Every year, the Federal Old-Age and Survivors Insurance and Federal Disability Insurance Trust Funds — aka Social Security — gets a checkup on who is receiving Social Security benefits and projections on how long it can continue making those payments. The arrival of the report may not have the same anticipation of the winning Powerball numbers… but with all of the recent talk about Social Security running out of funds, the release of the report is eagerly anticipated.
The report was made public on May 31st for the 2012 year. It confirms that:
- Social Security payments are currently being made to 57 million people: 40 million retired workers, 6 million survivors of deceased workers, 11 million disabled workers
- 161 million people are currently paying taxes into the social security system.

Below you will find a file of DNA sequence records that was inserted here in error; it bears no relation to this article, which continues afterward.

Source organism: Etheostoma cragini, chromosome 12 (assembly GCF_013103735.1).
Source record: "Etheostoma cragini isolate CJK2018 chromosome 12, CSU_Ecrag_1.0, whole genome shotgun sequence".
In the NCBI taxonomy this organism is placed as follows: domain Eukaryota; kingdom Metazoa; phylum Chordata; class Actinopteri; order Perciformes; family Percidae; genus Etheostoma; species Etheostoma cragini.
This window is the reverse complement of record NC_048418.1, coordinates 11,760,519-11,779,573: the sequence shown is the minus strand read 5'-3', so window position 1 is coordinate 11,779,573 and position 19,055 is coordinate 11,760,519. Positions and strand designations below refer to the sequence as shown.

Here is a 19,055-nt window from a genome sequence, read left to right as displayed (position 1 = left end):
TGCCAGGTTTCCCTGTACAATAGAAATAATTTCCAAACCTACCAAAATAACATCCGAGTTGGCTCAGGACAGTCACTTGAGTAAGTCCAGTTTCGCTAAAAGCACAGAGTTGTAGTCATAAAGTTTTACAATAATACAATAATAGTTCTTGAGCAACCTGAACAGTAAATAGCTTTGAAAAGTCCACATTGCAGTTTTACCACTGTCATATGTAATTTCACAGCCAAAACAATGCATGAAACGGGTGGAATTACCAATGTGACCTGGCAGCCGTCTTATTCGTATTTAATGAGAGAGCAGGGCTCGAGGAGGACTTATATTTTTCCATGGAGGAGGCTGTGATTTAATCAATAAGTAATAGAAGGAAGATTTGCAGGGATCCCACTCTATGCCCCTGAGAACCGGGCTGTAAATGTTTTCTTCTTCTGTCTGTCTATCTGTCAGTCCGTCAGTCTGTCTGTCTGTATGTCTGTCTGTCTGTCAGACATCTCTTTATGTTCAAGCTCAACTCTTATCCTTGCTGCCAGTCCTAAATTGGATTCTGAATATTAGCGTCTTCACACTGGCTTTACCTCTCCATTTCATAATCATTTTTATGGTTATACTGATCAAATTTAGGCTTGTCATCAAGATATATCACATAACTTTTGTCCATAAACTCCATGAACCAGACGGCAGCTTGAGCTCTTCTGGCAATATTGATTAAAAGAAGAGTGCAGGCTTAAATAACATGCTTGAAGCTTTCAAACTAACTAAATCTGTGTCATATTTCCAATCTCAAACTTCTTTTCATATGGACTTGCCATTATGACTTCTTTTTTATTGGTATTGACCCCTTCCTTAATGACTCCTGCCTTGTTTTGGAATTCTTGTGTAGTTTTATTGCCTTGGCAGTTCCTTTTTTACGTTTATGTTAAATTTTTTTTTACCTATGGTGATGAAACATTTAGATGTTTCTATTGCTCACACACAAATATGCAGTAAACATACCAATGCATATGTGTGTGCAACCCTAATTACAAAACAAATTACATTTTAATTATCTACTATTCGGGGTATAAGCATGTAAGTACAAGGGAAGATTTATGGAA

- The Social Security system paid out $786 billion in 2012 benefits.
The report also states that the system now pays out more in benefits than it receives from the combination of FICA taxes and interest on its investments. It is projected that the fund will be exhausted in 2033 and it will only be able to pay 77% of scheduled benefits after that happens. That would mean starting in 2033, if you were expected to receive $2,000/month in Social Security benefits, the fund will only be able to allocate $1,540/month.
There are many ways to fund the shortfall, including increasing the full retirement age, increasing the FICA wage base, increasing the Social Security tax rate or reducing the cost of giving annual increases in Social Security benefits (COLAs). To read more about these resolves, read this article from MSN Money.
Unfortunately, to address the issue, we are dependent on political leaders to take action. Since the fund is not scheduled to be exhausted until 2033, we will probably have to wait 19+ years for politicians to take any action.